Don't get me wrong, I am not about to move out and go back home for the winter BUT for sure I cannot say that I fare any better here than at home. Maybe if I lived on the beach, but o-o-o-h that creates it's own set of problems as a homeowner...no thanks....cheers F/G

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            • #7
              Long holidays in extreme humidity do absolutely nothing for me. And that also means I am not spending 50 hours a week in front of a computer in air conditioning.

              For me making changes to my environment does absolutely nothing. As long as I'm not doing something really dumb like taping my eyes open and blasting them with a hairdryer, it doesn't really matter if I spend all day in front of my PC or with my eyes closed in my bedroom. At the end of the day, my eyes feel the same.

              For this reason I haven't pursued trying to find moisture chamber glasses that actually fit (hard with my small head)

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              • #8
                Right strap yourselves in Boys 'n' Gals!!..

                Humidity: Warm air carries more moisture than Colder air.
                In the Winter, you can breath out and create a Vapour, this is you adding Moisture to the COLD dry air with your warm(moister than outside air) breath..
                In low tempratures with heavy cloud cover, humidity can rise to say 90%; but unfortuantly 90% of nothing(well very little) is still nothing!.
                Ideally the best atmosphere would be Hot and sweaty(ooh-err!) with lots of cloud cover, like a storm brewing.. WITH NO AIR CONDITIONING !!!....
                A bright hot day with not a cloud in the sky, Humidity will fall to below 50% but the warmer air is carrying more moisture than cold air..
                So it is a case off 50% humidity in warm (moist air) enviroment Vs 90% humidity in colder less moist air...

                Do i win a prize?....

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                • #9
                  I lived in very humid city til last april (always between 75-100%). Now I live in the most polluted state capital of Brazil (a city even more polluted than Sao Paolo). And it is a very dry city (last winter doesn't even rained and the humidity went down to 12%). I can say that living in a humid place helps a lot. But i'm better now (due to ayurvedic medicines) than i was when i was living 50 meters from the sea.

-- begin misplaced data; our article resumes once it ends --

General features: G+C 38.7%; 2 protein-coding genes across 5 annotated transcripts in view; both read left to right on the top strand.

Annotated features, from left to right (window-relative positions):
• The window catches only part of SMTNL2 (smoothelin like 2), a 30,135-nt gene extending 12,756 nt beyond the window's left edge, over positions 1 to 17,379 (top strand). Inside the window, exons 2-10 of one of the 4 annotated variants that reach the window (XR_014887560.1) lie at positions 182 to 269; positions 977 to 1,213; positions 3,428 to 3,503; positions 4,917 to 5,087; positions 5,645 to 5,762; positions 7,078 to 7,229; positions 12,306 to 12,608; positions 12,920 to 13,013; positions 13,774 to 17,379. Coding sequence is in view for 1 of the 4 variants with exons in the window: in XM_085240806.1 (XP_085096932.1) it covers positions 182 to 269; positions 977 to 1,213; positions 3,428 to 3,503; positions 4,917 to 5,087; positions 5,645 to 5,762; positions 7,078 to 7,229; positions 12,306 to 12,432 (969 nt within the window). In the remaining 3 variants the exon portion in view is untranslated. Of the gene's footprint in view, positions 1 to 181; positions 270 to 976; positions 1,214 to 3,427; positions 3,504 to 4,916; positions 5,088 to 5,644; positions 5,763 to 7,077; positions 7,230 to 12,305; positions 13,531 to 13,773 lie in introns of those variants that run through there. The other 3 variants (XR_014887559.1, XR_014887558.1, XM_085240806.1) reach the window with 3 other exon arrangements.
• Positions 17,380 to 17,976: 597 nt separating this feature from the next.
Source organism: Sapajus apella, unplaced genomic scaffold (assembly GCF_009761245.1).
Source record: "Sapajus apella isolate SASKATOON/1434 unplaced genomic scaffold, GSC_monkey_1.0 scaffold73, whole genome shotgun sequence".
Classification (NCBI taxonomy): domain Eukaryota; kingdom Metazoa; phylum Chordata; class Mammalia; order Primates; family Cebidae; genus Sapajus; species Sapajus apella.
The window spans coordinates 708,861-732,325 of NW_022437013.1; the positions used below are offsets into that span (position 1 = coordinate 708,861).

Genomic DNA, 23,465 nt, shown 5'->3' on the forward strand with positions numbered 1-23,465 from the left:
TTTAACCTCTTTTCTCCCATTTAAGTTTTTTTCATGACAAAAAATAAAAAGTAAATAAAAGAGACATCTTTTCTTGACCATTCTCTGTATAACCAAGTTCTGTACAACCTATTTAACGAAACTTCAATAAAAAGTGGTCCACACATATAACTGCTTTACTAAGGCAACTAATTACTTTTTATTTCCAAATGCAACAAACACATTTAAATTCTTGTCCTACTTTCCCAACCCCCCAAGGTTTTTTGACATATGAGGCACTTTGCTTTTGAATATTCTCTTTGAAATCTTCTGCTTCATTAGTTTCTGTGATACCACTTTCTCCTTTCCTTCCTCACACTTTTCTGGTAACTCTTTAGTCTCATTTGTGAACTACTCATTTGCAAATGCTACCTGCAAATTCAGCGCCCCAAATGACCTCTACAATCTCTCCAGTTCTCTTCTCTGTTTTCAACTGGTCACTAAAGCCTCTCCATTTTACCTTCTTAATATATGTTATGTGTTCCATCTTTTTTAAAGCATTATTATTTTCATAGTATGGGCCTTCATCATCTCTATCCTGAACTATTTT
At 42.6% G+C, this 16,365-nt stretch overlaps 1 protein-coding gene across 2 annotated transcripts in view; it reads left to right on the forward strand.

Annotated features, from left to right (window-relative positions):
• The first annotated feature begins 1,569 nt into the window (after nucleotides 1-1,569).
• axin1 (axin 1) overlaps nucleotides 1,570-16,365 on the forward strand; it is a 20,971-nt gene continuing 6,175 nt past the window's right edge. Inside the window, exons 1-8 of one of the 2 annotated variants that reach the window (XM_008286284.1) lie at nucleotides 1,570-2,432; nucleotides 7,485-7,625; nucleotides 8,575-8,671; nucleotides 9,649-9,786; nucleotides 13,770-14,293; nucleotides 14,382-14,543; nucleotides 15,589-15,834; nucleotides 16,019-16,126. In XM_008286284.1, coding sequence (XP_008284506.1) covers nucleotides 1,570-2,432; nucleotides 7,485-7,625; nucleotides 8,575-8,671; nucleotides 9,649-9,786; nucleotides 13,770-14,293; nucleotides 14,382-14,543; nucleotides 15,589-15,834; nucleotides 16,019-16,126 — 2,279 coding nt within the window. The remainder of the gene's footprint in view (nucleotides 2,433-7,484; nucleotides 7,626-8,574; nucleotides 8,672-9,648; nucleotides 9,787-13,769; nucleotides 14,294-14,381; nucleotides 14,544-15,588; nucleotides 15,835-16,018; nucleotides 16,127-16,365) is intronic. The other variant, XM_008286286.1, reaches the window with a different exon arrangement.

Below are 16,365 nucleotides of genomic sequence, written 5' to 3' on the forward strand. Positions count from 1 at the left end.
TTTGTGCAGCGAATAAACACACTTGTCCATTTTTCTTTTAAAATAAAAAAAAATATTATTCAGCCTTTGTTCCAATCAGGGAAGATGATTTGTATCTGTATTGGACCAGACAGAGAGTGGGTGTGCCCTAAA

But if you live in a humid city and work in a place with a speedy our very cold AC, it can be better live in a dry city with no AC at the workplace.

                  "Normal" dry eyes (not the severe to moderate one like ours) appears mostly in the summer, because living in a hot or very hot place means people face AC and fans everywhere.

                  So, living in the coast, in a city with much rain and no very hot, and working at home or outdoors, is the better picture i can figure out for dry eyes sufferers.

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                  • #10
                    I guess we're all different in what helps humidity-wise. For me here at home, in the summer the humidity is always above 40%, and my eyes love it. In winter, the indoor humidity in most places drops to the 20's, and my eyes suffer for it. It seems 35% is the bare minimum for me, or else my eyes get dried out waaaaay worse then usual. Needless to say, our winter vacations to a warm humid climate are heavenly for me - eyes feel awesome compared to home in the winter!
                    Yet another post-Lasik (2005)...
                    Anyone have a time machine so I can go back and undo this mess?

                    Comment


                    • #11
                      Summer is better for me even though we have little/no rain. Winter is worse for me even though we have TONS of rain.

                      The difference is absolute versus relative humidity. This webpage explains it a little (ignore the product information!): http://www.naturestears.com/articles...e_Humidity.php

                      All year round, I avoid "treated" air, whether it's artifically heated or cooled, and moving air by wearing my moisture chambers.

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                      • #12
                        Originally posted by spmcc View Post
                        Summer is better for me even though we have little/no rain. Winter is worse for me even though we have TONS of rain.